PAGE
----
DOCTOR WHO CLASSIC MONSTERS: THE ZYGONS
Every time a new series of Doctor Who ends, the first question fans ask is which classic monsters will be returning next year. So far, the Daleks (twice), the Cybermen, Sontarans, Silurians, the Macra and Davros have all undergone a new look and upgrade for the twenty first century.
The rumours currently circulating are the Yeti, the robotic servants of the Great Intelligence, are due to return for the new series but other contenders have been the Ice Warriors and the Wirrn.
However if you put a poll out, the top answer would easily be the Zygons. The shape shifters have only appeared once in the classic fourth Doctor story Terror of the Zygons. In that adventure the Brigadier called the Doctor along with Sarah Jane Smith and Harry Sullivan back to Earth to investigate the destruction of oil rigs off the Scottish coast.
This gave Tom the first opportunity to stamp his fun loving personality on the character by wearing tartan.
They discover the Zygons have been using their pet the Skaresen to attack the rigs having been wakened from their slumber at the bottom of Loch Ness thus giving the legend of the Loch ness monster credence. They could take on anyone’s form to walk among us by placing the original in a chamber on their ship. Their plan was to convert our planet to a more suitable environment for their species and they have already sent a signal to the rest of their fleet which is wandering space in the aftermath of their home world’s destruction.
Being young enough to remember the original broadcast I remember how terrifying the Zygons were. They were designed on a human embryo and the costume literally swallowed the actor creating a true alien threat that has stuck in the minds of an entire generation. Add to this their whispering voices and stinger hands and you have a deadly enemy.
Everything about the Zygon stank of alien and Robert Stewart Banks succeeded in bringing a living breathing society of aliens through a few lines of dialogue. We knew they were homeless, seeking a new planet to colonise; they had crashed to Earth years previously; they lived off the milk provided by the Skaresen which was a dinosaur like animal that they had upgraded as a cyborg. Their ship echoed their bodies with its organic, pizza like controls and duplicate chambers. They could put an entire village to sleep just to protect the Skaresen and had sophisticated bugging devices hidden in the nearby village to observe human activity. And despite their alien visage they were merely trying to survive and find a home. The evolution of humanity had simply got in their way. They intended to solve this by infiltrating an energy conference and ensuring their plans got approved to change our environment.
One of the most frightening moments from the story occurred off screen when Sarah Jane found the hidden entrance to their ship. The Doctor wandered in by himself and the next thing he is screaming in agony. The attack happens off screen and it is when the Zygon, Broton fills the entrance to warn off the Doctor’s friends that terrified children everywhere. Similarly the show was being criticized for overt violence at the time and the scene where Sarah Jane is attacked by a Zygon disguised as Harry remains a classic scene as he menaces her in a hayloft with a pitchfork. He plunges to his death to be impaled on farm machinery below and even his death gurgles are alien and other worldly.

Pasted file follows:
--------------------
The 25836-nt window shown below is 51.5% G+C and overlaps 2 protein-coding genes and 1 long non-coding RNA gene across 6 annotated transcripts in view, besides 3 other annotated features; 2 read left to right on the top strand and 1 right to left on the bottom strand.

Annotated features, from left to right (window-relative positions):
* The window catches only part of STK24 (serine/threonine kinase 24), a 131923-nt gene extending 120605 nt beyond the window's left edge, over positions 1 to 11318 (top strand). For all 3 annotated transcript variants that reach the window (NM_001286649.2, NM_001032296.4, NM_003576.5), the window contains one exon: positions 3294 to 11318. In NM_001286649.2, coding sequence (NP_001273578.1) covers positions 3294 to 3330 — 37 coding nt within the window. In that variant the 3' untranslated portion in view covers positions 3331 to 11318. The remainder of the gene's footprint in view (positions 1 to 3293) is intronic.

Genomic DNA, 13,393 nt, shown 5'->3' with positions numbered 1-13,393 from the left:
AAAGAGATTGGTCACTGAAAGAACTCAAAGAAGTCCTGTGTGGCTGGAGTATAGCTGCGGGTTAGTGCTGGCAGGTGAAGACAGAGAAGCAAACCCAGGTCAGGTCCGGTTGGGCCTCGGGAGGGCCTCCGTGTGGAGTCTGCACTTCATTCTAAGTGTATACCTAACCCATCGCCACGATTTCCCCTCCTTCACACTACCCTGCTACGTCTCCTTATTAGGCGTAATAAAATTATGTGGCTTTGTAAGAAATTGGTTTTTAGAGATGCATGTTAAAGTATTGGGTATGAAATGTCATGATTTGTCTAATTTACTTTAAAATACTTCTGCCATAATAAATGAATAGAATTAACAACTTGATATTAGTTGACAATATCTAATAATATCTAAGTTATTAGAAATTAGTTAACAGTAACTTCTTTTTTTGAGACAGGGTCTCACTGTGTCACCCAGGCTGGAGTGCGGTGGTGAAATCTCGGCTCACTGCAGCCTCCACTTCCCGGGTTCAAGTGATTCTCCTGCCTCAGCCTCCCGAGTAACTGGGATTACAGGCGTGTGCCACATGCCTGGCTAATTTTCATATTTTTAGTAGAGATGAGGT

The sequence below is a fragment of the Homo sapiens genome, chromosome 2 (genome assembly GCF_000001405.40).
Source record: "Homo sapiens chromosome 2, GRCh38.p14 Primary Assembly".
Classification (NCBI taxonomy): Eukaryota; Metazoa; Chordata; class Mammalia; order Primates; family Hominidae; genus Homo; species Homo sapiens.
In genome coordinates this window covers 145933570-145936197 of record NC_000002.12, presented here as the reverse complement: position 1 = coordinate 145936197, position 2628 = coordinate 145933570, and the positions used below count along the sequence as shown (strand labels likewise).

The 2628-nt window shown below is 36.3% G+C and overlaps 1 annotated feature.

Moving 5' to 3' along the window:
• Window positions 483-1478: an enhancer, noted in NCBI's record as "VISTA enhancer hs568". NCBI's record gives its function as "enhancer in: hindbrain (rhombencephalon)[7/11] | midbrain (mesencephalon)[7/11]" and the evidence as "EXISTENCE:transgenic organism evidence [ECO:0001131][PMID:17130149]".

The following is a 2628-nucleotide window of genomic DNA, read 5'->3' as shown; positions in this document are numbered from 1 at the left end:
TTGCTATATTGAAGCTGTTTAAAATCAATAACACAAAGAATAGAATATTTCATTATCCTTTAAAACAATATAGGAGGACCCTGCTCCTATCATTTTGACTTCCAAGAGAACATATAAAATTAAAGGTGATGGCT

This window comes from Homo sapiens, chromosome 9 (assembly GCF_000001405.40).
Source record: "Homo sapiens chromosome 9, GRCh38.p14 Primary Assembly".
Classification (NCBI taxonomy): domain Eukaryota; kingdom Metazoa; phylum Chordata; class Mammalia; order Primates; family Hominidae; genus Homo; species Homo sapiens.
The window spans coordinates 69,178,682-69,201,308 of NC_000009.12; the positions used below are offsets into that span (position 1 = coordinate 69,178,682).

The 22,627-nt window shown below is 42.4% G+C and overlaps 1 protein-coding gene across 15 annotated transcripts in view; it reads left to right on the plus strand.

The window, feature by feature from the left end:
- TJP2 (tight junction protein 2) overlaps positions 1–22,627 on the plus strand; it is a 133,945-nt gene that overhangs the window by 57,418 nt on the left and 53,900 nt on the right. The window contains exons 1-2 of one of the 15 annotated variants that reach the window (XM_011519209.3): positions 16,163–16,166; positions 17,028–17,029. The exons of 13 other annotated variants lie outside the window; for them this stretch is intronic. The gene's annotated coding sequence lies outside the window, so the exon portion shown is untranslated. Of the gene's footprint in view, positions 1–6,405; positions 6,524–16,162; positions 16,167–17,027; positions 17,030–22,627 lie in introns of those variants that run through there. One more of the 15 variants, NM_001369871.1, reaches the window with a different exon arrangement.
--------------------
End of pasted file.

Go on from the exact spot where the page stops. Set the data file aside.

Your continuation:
One of the few stories yet to be released on DVD, the Zygons in just four episodes burned themselves into the minds of thousands of children. They featured on a jigsaw back in the 70s depicting their arrival on a swamp world. The fact they sent a signal revealing Earth’s location to their fleet leaves a story waiting to be told right there. And it’s not just me that thinks so.
As well as comic strips, they returned to face the eighth Doctor in Victorian London in the novel The Bodysnatchers and with the limitless scope of a book; we got to see a second form of Zygon, white ones that acted as the scientific division and the orange ones the military. They still wanted the Earth for themselves and released a herd of Skaresens this time to destroy the populace. The Doctor almost managed to secure a peace with them but it was all for nothing. The Zygons were killed and everything returned to normal. This novel by Mark Morris is an astounding piece of work and so well written you can see it in your head, leaving you wishing the TV guys would pick it up and do it. And again in Sting of the Zygons the tenth Doctor and Martha Jones fought a new Zygon invasion. But this wasn’t the end of them when in the Big Finish range, again with the eighth Doctor, his companion Lucie Miller’s aunt turned out to be a Zygon that had posed as a human and liked it so much, it remained that way until forced to reveal its true identity in the story the Zygon that Fell to Earth.
Much like the new series these adventures added to and expanded upon the Zygon culture further fuelling the demand that they return to the screen. Clive Barker once said monsters should have an eloquent evil aspect to them and the Zygons completely fulfilled this role. Deadly homeless shape changers that drink milk from their cyborg pet, they made their mark back in the seventies and maybe they will again in the 50th anniversary year.
Follow Owen on Facebook